1. For example,pi2 is (a b c d)

2. pi2 and pi3

3. 1/4[2**64 + 2*2**16 + 2**32]

4. n even: 1/2(3*2n-1); n odd 1/2(3*2n-1 + 3*2(n-1)/2))

5. 1/9[3**N + 5*3 + 2*3**3]

6. In the style of burnside’s lemma pick a transformation and look for subsets that are invariant under the transformation. Look at the transformation cycle structure. For a subset to be invariant, every cycle must be uniform with respect to subset: all elements in the subset, or all not in the subset. If there are -say - k cycles in all in the transformation, then there are 2**k ways of building a subset (and its complement) to yield an invariant.

7. a): 1/6[(b+w)6 +(b6 + w6)+2(b3 + w3)**2 + (b2 + w2)**3] ... b) 1/9[(b+w)9 +6(b9 + w9)+2(b3 + w3)**3]

8. for no two colors adjacent, you must have colors in the pattern 2-2-1. 3-1-1, for example, will put two colors next to each other. So generate the pat inventory and select the 2-2-1 patterns, and distinguish between the consecutive ones and the non- consecutive ones. for each pattern there's only one, so: b2w2r + b2wr2 + bw2r2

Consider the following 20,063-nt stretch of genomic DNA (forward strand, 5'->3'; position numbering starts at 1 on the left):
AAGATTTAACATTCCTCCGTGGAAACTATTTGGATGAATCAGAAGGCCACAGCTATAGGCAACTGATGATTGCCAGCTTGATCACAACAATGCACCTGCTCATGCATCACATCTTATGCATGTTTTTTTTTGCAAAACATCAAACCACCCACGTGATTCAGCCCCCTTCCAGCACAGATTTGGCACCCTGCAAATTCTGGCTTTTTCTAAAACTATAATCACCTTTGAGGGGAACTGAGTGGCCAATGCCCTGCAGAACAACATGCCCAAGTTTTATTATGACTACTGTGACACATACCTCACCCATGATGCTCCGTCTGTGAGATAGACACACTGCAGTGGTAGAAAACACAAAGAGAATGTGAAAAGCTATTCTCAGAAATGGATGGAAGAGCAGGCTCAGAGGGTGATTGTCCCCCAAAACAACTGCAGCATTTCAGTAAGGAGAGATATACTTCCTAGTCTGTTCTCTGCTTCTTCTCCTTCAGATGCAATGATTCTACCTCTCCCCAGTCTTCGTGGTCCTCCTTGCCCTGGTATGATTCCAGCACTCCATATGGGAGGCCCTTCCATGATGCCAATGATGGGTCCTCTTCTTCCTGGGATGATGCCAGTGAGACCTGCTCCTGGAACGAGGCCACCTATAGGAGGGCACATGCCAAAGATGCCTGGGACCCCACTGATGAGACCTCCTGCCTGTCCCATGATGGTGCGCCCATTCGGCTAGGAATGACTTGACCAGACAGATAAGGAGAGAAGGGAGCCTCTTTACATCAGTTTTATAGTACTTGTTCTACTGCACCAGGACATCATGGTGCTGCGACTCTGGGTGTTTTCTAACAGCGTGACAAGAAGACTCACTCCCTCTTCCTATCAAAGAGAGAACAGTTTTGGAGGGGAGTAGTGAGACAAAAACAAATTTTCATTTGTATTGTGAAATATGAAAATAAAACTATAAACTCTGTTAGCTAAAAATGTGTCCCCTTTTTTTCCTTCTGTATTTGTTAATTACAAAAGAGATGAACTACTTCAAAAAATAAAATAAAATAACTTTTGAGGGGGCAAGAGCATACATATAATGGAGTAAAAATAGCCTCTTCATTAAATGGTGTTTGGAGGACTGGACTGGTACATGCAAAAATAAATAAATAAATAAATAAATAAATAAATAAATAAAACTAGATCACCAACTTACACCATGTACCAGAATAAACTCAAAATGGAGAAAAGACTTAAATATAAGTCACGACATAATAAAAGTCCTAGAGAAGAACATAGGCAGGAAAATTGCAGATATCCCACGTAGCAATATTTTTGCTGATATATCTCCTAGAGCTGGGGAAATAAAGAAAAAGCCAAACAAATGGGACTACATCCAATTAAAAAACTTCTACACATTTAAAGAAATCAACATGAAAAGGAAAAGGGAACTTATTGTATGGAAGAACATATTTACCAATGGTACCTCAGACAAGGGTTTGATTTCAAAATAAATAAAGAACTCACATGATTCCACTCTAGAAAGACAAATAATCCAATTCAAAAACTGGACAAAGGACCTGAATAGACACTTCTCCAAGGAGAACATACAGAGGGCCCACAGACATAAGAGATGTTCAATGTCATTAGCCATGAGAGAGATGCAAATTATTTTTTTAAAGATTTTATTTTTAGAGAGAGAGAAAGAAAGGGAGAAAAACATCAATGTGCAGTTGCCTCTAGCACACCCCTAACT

-- RobbieMoll - 2012-05-07

Topic revision: r3 - 2014-12-04 - RobbieMoll

 Home Moll575 Web View Edit Account
Copyright © 2008-2019 by the contributing authors. All material on this collaboration platform is the property of the contributing authors.
Ideas, requests, problems regarding UMass CS EdLab? Send feedback